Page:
The lovers, the dream­ers and us

Maryland Independent - - Classified -

“I don’t watch much TV,” I catch my­self say­ing.

This is both true and un­true. I don’t watch much “live” tele­vi­sion: pro­grams when they’re orig­i­nally air­ing at, say, at 8 p.m. We record most ev­ery­thing: “The Mid­dle,” “Black-ish,” “The Gold­bergs,” “Moon­shin­ers,” plus ran­dom sci­ence-y stuff Spencer wants and com­pet­i­tive cook­ing shows that I do.

And shows for the youngest John­son, of course.

Like many new par­ents, we’d planned to con­trol Oliver’s “screen time” as much as pos­si­ble . . . but caved pretty quickly. I make no bones about it. It’s great to have goals, plans, hopes — but you know what else is great? Your san­ity. Your san­ity is great.

Once we dis­cov­ered the green mug of Ker­mit the Frog would mo­men­tar­ily calm the baby and quiet his soul-shat­ter­ing screams, Ker­mit be­came an hon­orary John­son. He vis­its ever y day.

We don’t just plunk the kid down in front of the TV, of course. In fact, with Oliver now crawl­ing and pulling up on ev­ery­thing, that’s not even pos­si­ble. You can’t “plunk” him any­where — not with­out a strait­jacket. But I don’t feel guilty for hav­ing “Mahna Mahna” book­marked for easy re­trieval, nor that we have con­trib­uted ap­prox­i­mately 1 mil­lion of its 79 mil­lion views.

Once Ol­lie goes down an an­gry tun­nel, only “Mahna Mahna” can bring him back.

Our son’s ar­rival changed our lives for­ever, in ways both big and small — and we love that lit­tle man dearly. But his pres­ence has also re­quired a re­fresher course on shar­ing. Shar­ing our time, sleep, food, house, en­ergy . . . ev­ery­thing. Chil­dren need ev­ery­thing you have to give (and some of what you don’t), and even though you give it gladly? Will­ingly? It can still be hard.

Our only TV is in the liv­ing room, where we spend most of our family time. Now cu­ri­ous and ob­ser­vant, Oliver is no longer con­tent to sit through “Jeop­ardy!” and “New Girl” with us. He will tol­er­ate the morn­ing news long enough for me to see the weather report, but that’s about it. TV on? Ker­mit on. We cre­ated this beast, I know. But we had a good rea­son.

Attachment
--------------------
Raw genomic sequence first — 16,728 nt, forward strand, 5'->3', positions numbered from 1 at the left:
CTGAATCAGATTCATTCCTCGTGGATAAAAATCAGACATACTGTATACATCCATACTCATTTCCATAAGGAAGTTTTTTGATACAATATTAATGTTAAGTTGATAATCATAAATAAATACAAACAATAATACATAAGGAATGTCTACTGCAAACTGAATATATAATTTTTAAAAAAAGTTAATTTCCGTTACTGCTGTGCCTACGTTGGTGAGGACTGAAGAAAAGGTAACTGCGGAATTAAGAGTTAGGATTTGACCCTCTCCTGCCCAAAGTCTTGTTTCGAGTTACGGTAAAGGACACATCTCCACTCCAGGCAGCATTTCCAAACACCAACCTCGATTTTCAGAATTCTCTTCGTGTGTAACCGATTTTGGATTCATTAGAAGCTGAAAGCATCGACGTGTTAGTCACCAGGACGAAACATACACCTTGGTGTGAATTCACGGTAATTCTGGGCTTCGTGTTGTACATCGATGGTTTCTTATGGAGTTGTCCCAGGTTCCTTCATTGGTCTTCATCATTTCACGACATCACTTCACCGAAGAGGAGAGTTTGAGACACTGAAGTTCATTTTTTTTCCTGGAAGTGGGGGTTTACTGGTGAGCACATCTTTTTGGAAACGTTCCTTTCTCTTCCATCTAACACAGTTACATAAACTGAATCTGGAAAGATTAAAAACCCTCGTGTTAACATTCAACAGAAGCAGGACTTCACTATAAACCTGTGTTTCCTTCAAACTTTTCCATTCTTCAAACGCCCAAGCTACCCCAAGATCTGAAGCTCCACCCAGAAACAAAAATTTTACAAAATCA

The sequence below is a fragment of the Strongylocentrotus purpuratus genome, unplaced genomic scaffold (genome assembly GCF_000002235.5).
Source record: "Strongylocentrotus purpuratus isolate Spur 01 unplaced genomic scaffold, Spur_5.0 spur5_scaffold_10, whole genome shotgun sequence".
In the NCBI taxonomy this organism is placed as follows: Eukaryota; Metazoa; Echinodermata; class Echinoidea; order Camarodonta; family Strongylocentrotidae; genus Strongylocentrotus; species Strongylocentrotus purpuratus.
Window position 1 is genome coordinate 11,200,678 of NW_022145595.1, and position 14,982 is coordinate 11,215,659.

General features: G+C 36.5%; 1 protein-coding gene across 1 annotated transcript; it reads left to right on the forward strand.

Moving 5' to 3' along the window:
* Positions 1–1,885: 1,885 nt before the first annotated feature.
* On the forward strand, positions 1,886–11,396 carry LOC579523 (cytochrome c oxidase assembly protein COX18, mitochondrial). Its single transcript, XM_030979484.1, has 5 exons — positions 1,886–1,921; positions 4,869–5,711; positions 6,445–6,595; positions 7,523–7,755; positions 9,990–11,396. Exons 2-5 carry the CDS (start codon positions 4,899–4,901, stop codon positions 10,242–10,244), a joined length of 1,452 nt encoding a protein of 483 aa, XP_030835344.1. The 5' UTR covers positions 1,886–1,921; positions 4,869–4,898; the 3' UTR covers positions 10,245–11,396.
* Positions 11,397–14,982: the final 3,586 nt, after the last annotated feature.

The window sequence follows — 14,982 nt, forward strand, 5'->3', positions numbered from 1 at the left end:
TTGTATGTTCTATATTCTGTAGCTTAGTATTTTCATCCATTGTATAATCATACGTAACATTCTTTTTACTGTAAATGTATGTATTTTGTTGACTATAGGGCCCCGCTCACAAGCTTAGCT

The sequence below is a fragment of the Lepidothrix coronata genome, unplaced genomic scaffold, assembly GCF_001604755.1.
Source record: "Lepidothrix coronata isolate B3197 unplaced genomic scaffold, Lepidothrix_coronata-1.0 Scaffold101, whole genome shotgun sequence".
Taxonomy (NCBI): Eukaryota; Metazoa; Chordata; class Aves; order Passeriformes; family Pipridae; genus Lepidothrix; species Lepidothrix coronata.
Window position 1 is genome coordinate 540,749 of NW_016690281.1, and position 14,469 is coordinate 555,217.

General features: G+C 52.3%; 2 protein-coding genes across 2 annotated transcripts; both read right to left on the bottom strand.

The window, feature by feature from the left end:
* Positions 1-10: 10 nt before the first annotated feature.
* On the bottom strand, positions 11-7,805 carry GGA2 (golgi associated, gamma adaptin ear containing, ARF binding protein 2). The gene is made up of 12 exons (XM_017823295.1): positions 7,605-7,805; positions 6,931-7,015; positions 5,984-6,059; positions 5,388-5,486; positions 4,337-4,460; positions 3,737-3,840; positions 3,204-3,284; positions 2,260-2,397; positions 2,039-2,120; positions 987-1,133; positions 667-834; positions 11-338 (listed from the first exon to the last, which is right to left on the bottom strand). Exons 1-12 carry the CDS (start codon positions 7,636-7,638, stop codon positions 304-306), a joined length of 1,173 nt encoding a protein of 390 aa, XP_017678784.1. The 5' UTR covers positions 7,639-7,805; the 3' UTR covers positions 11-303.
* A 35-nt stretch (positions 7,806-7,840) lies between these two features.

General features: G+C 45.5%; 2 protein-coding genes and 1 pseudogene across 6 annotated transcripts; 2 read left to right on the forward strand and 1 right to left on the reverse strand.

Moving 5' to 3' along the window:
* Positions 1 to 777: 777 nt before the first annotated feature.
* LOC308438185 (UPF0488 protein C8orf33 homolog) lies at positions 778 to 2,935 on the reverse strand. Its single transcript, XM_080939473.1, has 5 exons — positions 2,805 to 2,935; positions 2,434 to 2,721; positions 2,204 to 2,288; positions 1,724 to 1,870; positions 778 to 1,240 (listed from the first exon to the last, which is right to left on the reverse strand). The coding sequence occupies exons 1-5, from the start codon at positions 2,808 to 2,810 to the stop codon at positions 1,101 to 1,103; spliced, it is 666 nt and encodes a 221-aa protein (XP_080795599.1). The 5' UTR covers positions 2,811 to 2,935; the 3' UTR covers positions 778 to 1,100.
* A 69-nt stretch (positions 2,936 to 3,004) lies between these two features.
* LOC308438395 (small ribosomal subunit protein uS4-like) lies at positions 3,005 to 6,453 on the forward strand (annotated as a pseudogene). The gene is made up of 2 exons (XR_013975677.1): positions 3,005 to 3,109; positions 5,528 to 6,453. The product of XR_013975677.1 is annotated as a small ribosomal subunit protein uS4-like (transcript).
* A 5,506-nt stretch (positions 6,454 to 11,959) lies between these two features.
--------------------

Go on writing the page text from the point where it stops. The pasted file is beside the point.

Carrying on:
“The Mup­pets” came to our res­cue when Oliver con­tracted hand, foot and mouth dis­ease last Novem­ber. Af­ter we got home from an an­niver­sary din­ner, our son cried so hard for so long that we drove to the emer­gency room at 1 a.m. Tests showed noth­ing, but Oliver was in hys­ter­ics. So were we.

Once doc­tors finally de­ter­mined it was a virus, it was (slightly) eas­ier to re­lax — but we still had to get him through the ill­ness. Miss Piggy, Fozzie Bear and Scooter were main­stays through that all-day, all­night mess: friends who brought a lit­tle silli­ness back into our house, re­mind­ing us that we, too, would laugh again.

Sounds dra­matic — but have you ever had hand, foot and mouth? Has your 6-month-old baby? Don’t Google. Just trust me: it’s not pretty.

We watched Ker­mit at 3 a.m., 6 a.m., 10 a.m., noon. “The Mup­pets” — in all its in­car­na­tions — have rarely left our TV screen in eight months. They calm him, soothe him, make him gig­gle. He watches with rapt at­ten­tion, eyes scan­ning the col­ors and faces.

Even when Oliver is nap­ping, my fin­gers au­to­mat­i­cally nav­i­gate to an episode or two. It’s be­come a force of habit. Though I re­ally do enjoy the ad­ven­tures of Jim Hen­son’s pals, it would be nice to oc­ca­sion­ally watch some­thing — any­thing — else.

Spencer and I tend to like the same shows (or fall asleep while the other watches their own bor­ing thing), so it’s been a non-is­sue in my mar­riage. I haven’t re­ally had to share a TV since my younger sis­ter and I once wres­tled for the re­mote. At home, Dad and I would de­bate the mer­its of catch­ing up on “Sur­vivor” or “An Id­iot Abroad,” and Mom al­ways of­fered to put on a movie. Our choice.

It was all very or­derly — very demo­cratic. No strug­gles. No weep­ing.

There is no democ­racy with a 1-year-old. On the rare oc­ca­sions I can dis­tract Oliver long enough to grab the re­mote with­out him lung­ing for it, I try putting on “Sesame Street” or “Mickey Mouse Club­house” . . . any­thing to break the Mup­pet monotony. He tol­er­ates that for a few min­utes, but it’s not fool­ing any­one.

That’s the scathing look Oliver gives me: “You’re not fool­ing any­one.”

I know that, some­day, I’ll look back fondly on th­ese hours — and hours, and hours — with Gonzo, Rizzo and crew. At least the Mup­pets are gen­uinely funny.

Com­pared to some of the mind-numb­ingly bor­ing chil­dren’s shows in our fu­ture, I’d take Swee­t­ums’ an­tics any­time. We’ll long for “The Rain­bow Con­nec­tion” when we’re suf­fer­ing through “Cail­lou,” I’m sure.

Hope­fully Ker­mit will still come by to visit.

We’ll leave the swamp lights on for him.

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